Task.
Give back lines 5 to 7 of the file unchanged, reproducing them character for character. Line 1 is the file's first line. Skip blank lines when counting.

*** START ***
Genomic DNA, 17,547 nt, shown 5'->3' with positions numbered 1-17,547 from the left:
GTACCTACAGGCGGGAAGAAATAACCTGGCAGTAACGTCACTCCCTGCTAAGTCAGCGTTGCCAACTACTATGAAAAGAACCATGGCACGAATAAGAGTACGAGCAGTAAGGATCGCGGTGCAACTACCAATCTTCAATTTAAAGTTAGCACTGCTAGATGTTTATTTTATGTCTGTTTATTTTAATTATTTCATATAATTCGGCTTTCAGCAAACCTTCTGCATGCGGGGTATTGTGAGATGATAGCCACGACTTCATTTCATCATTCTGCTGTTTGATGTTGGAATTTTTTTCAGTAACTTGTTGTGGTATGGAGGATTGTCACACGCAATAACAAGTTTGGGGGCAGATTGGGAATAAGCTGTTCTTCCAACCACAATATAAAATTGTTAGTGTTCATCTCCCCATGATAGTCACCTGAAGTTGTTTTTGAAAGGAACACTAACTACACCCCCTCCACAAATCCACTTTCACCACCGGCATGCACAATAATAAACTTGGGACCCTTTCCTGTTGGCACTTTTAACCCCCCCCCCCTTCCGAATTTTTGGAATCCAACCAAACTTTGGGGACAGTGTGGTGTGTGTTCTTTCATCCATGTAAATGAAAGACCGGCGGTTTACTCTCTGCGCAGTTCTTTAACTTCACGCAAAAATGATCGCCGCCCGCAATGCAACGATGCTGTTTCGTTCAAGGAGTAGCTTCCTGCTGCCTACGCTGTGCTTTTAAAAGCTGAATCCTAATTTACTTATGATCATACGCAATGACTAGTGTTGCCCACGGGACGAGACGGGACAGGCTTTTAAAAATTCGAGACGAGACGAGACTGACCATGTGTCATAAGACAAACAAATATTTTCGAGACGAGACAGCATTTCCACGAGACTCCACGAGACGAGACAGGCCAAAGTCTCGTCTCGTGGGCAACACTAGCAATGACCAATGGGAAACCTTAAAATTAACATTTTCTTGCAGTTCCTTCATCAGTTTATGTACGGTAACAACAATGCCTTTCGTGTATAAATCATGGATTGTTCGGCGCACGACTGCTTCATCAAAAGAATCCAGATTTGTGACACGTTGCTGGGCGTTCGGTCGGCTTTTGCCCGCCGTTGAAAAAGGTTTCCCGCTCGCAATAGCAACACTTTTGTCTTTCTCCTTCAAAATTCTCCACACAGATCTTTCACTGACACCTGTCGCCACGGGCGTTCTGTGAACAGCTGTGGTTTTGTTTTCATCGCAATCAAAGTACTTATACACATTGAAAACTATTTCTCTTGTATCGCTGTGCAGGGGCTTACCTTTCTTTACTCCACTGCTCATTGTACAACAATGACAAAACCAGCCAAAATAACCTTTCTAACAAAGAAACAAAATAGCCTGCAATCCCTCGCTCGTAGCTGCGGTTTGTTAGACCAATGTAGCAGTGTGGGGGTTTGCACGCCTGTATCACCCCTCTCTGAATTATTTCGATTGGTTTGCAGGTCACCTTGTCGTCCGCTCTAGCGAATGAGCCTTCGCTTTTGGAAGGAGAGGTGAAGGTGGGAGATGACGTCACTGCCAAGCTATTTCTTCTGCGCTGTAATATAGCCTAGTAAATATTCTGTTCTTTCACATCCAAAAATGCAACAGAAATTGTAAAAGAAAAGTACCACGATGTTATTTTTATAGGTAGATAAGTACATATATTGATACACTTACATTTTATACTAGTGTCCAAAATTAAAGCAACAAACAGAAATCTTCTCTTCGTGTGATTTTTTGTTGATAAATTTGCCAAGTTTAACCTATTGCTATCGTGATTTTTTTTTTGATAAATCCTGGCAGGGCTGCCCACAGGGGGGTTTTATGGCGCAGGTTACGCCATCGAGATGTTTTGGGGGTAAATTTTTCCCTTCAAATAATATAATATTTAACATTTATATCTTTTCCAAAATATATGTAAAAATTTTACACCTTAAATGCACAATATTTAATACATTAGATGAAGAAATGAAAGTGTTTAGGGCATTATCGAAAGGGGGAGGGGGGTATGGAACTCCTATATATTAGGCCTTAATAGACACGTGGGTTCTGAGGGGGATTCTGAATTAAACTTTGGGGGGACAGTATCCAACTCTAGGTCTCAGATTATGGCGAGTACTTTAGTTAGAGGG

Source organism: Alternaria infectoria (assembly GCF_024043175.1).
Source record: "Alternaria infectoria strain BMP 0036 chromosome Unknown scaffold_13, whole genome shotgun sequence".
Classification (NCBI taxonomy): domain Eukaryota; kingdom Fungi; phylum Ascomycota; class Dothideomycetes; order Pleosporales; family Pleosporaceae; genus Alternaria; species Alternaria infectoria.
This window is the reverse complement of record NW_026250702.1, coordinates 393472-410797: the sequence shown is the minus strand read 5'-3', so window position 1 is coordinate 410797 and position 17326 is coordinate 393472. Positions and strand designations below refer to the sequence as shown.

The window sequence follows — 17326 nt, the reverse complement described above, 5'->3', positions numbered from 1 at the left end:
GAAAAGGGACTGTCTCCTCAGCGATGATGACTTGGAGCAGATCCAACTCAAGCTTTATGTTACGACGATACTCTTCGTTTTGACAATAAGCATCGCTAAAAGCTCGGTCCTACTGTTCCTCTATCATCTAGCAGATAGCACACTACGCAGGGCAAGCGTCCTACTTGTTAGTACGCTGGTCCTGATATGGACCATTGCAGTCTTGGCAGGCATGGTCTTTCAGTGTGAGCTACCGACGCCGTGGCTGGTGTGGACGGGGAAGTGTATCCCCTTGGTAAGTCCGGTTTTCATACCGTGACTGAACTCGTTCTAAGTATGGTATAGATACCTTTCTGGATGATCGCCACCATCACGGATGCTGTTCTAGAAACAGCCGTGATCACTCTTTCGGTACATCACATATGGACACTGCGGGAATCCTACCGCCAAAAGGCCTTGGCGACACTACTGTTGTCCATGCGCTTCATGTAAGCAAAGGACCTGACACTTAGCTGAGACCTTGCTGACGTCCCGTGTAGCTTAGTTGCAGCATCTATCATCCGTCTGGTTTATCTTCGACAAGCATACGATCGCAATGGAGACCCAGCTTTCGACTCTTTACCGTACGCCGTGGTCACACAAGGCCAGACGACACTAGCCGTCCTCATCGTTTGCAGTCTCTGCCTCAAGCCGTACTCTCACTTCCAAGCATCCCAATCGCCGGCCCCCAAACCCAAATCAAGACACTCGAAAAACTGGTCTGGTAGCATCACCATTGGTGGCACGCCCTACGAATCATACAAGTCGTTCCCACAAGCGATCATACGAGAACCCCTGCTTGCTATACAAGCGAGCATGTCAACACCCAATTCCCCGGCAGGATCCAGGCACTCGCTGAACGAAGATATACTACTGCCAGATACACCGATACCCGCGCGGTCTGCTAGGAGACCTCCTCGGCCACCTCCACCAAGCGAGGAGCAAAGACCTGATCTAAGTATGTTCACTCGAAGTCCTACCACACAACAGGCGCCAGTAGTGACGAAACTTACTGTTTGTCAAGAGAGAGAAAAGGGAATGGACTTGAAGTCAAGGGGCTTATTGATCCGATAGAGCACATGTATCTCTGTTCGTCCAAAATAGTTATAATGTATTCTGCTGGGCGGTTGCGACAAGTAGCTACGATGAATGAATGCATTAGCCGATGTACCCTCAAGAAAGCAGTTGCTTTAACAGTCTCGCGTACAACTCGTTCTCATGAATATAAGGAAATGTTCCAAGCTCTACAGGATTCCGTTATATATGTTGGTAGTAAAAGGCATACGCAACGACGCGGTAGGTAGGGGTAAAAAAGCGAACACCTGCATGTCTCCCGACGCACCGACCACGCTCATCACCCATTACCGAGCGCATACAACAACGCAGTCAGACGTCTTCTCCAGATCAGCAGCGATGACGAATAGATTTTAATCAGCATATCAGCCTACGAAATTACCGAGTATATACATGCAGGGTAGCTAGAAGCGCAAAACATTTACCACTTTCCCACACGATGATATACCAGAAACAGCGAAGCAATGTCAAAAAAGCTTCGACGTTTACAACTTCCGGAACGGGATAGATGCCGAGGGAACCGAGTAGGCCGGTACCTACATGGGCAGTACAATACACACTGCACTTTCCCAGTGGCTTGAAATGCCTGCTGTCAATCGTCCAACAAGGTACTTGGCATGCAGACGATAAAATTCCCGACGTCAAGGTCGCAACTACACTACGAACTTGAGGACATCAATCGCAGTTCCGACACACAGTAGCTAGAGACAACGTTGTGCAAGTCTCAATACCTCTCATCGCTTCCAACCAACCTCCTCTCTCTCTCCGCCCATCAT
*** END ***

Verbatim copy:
Classification (NCBI taxonomy): domain Eukaryota; kingdom Fungi; phylum Ascomycota; class Dothideomycetes; order Pleosporales; family Pleosporaceae; genus Alternaria; species Alternaria infectoria.
This window is the reverse complement of record NW_026250702.1, coordinates 393472-410797: the sequence shown is the minus strand read 5'-3', so window position 1 is coordinate 410797 and position 17326 is coordinate 393472. Positions and strand designations below refer to the sequence as shown.

The window sequence follows — 17326 nt, the reverse complement described above, 5'->3', positions numbered from 1 at the left end: